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Michelle Harrison Interview

Posted on 16 March 2009. © Copyright 2004-2024 WriteWords
A longer version of this interview is available to WriteWords Full and Community Members.
Click here to learn more about becoming a member.

WriteWords talks to Michelle Harrison, whose debut novel for young readers recently won the Waterstone's Children's Book Prize

Tell us something about your background.

My first novel for children, The 13 Treasures, has just been published and Iím now working on its sequel, The 13 Curses. Iím currently two thirds of the way through it.

I work full-time as an editorial assistant for a childrenís publisher, which Iíve been doing for nearly a year and a half now. Itís my first publishing job and has been a real insight to me as an author to see the process a book goes through from acquisition to publication. It makes you realise why publishers need material so far in advance of publication for one thing - for the various departments to be able to get to work designing the cover, planning marketing strategy and selling it in. Itís also made me a lot more open to editing on my own work!

How did you start writing?

I first began writing when I was a teenager, and this was inspired purely because I loved reading so much. It made me want to write stories for other people to enjoy and lose themselves in. I wrote lots of short stories, most of which were horror, and attempted a novel which didnít progress past the first four chapters. I also took any writing opportunities that came my way, such as school magazines and newspapers.

Who are your favourite writers and why?

Roald Dahl for his dark humour, Enid Blyton for her sense of adventure, Anne Cassidy for her grit and skilful story-weaving, and Julie Hearn for her prose

Whatís specific to writing for children/young adults?

I think the key thing is to hook a young readerís attention from the first line, and to keep it. Make every sentence count and leave chapters on a cliffhanger. Younger readers are less likely to stick with something thatís slow to start. Adults will hold out for a bit longer before moving on to another book. Another important thing is to not Ďtalk downí to a young reader.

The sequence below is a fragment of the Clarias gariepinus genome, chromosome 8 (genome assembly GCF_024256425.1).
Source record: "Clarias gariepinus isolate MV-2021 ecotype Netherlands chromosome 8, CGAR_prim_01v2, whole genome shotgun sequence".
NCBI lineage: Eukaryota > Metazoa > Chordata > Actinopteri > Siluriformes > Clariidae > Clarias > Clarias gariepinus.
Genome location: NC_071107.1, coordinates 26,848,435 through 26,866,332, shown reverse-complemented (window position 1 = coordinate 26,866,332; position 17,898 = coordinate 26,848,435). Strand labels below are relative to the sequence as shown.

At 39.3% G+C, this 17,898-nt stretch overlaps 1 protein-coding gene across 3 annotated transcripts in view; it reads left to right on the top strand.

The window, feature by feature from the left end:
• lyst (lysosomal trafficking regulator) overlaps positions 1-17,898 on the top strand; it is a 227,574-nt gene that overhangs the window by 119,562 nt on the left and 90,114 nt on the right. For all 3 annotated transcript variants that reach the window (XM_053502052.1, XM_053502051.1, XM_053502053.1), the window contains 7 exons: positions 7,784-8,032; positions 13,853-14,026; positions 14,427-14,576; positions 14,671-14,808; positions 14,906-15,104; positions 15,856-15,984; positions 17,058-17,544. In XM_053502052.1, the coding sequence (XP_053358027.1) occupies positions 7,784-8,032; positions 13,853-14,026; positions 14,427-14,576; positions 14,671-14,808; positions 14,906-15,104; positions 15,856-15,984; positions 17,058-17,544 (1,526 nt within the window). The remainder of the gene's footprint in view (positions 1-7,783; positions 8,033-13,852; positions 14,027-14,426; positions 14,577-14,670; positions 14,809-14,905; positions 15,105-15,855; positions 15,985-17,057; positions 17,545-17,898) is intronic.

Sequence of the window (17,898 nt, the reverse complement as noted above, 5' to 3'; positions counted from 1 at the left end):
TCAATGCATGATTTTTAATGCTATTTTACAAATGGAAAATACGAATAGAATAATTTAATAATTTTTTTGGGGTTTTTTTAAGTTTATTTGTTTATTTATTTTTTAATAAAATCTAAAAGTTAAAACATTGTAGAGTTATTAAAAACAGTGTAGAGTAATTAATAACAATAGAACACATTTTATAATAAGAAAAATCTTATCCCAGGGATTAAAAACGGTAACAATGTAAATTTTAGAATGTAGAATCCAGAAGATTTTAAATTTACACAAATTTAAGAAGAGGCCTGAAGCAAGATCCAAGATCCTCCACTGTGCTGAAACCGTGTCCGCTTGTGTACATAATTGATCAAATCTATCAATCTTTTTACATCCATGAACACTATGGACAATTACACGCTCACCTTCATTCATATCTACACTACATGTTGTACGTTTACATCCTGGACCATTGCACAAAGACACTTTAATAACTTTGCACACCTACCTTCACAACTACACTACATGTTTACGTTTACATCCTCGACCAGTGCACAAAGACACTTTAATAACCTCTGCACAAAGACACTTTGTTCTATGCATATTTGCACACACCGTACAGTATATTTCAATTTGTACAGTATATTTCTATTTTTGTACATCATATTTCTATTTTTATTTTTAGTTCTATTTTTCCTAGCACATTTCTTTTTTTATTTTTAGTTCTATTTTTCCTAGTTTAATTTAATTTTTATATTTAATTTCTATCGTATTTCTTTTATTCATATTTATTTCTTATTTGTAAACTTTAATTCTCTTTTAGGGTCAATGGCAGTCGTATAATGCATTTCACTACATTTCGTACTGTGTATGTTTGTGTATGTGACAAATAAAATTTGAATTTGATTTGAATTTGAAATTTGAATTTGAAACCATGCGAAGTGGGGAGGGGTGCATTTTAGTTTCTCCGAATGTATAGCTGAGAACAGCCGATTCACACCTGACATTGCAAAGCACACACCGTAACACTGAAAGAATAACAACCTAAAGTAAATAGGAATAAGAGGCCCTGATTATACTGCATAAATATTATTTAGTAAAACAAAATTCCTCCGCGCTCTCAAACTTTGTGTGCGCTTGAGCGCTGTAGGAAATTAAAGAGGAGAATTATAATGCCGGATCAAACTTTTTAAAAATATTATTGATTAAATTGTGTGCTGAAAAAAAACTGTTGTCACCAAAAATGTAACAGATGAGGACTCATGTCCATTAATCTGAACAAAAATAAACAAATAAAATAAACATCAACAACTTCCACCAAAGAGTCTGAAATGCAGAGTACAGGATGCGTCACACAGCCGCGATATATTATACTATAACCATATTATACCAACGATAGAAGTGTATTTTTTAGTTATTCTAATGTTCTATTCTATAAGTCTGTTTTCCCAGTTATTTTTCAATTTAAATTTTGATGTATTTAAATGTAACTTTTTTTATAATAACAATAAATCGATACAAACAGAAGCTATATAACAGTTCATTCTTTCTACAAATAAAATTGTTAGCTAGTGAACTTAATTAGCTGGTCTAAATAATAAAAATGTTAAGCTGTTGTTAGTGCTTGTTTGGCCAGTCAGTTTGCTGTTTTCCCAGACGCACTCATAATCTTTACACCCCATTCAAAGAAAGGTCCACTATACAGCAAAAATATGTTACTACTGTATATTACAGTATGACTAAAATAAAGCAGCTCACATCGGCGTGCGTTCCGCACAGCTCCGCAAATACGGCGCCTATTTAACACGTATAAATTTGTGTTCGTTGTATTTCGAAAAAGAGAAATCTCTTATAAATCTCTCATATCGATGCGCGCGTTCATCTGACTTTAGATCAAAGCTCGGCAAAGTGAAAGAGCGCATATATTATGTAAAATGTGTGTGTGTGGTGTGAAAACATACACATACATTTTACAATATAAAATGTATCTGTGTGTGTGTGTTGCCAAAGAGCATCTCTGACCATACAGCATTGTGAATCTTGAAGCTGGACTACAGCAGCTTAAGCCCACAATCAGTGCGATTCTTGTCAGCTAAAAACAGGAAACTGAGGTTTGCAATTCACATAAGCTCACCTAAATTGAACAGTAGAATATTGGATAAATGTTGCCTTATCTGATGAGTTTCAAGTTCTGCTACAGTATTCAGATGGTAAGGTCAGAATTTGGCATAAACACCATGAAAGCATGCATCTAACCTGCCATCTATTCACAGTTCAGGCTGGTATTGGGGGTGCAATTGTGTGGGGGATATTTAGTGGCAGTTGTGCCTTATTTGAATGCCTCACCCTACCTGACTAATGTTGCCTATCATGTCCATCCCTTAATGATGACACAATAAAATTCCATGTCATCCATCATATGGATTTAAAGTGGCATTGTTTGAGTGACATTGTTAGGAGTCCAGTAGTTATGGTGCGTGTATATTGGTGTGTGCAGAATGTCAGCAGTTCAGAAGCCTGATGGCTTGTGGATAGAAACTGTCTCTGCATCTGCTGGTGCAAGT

How did you get your first agent/ commission?

With a lot of perseverance! I had quite a few rejection letters, which resulted in me doing three major re-writes, the last of which got me my agent. As I finished that re-write I felt confident that Iíd finally got it right. The other thing was that I spent an entire evening working on my covering letter, something Iíd never done before that point. I re-formatted it totally to make it as appealing and attention-grabbing as possible, and it worked.

What's the worst thing about writing?

Thereís not really much that I donít like about it. My only niggle is thinking youíve got a good idea or plot-line only to find that someone else has already done it. This has only happened to me once and luckily it was with a very small part of the story, but it can still be frustrating.

And the best?

Knowing that the only limit is your imagination; it can take you anywhere. Also hearing from people that have enjoyed your work is brilliant!